Alien spouses of citizens who are assigned abroad by their U.S. employer can be exempt from the continuous residence and physical presence requirements. In order to qualify for this exemption, the alien:
must be a permanent resident;
must be physically present in the U.S. at the time of naturalization;
must affirm his/her intention to reside in the U.S. upon completion of the citizen spouse's overseas assignment; and
in most cases, affirm his/her intention to reside with the citizen spouse abroad upon completion of the naturalization process.
If these conditions are met, the alien can apply for citizenship right after he/she obtains his green card and does not have to wait the regular waiting time of three or five years after the issuance of permanent resident status.
A U.S. parent may apply for the expedited naturalization (i.e., without regard to residency requirements) of his non-citizen child if the following conditions are met:
at least one parent is a U.S. citizen;
the child is physically present in the United States pursuant of a lawful admission (not necessarily permanent residence);
the child is under eighteen years old and in legal custody of the citizen parent;
the U.S. citizen parent(s) must have been physically present in the United States or its outlying possessions for a period or periods totaling no less than five years, at least two of which were after the U.S. citizen parent's fourteenth birthday;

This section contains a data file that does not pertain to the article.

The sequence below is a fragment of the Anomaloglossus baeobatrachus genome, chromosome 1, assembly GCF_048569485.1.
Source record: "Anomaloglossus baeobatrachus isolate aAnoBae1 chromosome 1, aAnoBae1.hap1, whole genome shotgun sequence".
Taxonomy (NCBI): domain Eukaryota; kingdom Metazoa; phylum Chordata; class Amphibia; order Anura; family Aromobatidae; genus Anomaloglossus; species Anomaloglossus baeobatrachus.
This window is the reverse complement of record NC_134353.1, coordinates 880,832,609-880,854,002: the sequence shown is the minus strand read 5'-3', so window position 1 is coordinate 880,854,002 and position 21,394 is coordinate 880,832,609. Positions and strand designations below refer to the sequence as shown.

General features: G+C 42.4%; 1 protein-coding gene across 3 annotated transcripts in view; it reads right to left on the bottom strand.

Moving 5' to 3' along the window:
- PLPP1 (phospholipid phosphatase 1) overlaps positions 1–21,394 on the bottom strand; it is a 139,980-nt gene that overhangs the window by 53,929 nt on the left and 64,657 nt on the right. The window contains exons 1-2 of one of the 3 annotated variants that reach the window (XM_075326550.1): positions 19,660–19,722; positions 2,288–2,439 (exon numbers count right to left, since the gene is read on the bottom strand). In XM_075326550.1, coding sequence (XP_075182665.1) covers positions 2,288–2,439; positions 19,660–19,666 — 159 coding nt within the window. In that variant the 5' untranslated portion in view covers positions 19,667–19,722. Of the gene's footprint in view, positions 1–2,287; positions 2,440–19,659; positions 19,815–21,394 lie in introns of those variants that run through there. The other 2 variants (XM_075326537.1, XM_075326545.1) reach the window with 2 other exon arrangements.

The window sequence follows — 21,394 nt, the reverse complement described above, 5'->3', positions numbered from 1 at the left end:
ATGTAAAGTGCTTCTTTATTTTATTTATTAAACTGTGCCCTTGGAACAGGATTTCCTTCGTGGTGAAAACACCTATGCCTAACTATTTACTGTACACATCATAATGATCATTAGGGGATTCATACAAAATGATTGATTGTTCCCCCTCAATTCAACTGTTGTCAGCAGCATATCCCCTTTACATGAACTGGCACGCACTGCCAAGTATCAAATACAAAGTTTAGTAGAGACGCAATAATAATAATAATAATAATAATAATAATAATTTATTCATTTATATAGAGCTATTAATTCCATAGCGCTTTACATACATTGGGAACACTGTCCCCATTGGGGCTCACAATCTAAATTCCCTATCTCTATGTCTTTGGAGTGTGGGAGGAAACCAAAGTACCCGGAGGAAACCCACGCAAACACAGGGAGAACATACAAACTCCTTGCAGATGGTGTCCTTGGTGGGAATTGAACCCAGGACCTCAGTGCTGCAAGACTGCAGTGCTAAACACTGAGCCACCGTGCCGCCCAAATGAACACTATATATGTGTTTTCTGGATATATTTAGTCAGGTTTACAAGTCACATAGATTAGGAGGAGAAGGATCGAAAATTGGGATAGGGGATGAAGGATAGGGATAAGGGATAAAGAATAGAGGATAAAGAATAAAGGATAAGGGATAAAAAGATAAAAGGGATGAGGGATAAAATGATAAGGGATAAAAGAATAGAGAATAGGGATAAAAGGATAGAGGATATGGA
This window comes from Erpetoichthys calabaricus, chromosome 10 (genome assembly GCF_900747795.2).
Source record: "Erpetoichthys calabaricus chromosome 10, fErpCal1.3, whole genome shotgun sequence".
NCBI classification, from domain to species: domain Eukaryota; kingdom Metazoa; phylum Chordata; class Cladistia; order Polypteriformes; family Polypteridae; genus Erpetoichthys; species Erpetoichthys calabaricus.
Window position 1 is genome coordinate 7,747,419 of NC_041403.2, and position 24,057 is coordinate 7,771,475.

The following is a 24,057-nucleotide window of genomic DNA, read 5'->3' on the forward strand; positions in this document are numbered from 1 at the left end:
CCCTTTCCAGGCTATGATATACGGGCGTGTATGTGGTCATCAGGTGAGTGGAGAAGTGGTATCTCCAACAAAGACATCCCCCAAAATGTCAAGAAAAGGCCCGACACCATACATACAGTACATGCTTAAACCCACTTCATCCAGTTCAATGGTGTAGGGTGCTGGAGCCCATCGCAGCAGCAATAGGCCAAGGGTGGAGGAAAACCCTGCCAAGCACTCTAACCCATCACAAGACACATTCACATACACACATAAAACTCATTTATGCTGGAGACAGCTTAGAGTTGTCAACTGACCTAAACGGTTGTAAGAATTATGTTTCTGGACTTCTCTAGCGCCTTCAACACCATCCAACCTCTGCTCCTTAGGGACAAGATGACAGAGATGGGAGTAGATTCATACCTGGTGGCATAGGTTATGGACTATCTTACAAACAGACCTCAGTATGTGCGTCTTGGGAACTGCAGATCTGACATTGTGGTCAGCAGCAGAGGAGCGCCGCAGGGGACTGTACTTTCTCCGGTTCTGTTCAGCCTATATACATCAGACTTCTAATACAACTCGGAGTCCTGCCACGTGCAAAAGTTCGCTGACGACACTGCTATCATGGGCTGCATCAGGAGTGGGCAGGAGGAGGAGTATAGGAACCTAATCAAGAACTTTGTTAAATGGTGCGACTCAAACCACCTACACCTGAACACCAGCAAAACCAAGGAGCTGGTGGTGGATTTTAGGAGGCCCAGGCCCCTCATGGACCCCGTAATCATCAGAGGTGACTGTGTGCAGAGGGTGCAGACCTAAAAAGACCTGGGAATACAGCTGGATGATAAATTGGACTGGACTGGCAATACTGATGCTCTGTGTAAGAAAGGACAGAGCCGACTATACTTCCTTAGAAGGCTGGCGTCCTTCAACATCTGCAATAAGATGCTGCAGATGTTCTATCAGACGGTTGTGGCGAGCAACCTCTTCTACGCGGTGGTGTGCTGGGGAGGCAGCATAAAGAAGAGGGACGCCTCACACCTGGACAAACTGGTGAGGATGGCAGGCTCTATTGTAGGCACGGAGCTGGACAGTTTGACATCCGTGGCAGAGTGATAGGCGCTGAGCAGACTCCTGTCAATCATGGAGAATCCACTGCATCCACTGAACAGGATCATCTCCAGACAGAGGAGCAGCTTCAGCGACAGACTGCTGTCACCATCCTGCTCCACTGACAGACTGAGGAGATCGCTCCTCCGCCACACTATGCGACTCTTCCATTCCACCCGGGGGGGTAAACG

if the U.S. parent fails to meet the residency requirement in (d.) above, then the alien child must be residing permanently in the United States with the citizen parent pursuant to a lawful admission for permanent residence, or the alien child must have a U.S. citizen grandparent who was physically present in the United States for a period or periods totaling not less than five years, at least two of which were after the U.S. citizen grandparent's fourteenth birthday.
C. An alien who has served for three years in the U.S. military: If an alien served in the U.S. military for at least three years and is a lawful permanent resident, then he is excused from the regular residence requirements if an application for naturalization is filed while the applicant is still serving or within six months of an honorable discharge. To be eligible for this exemption, an applicant must: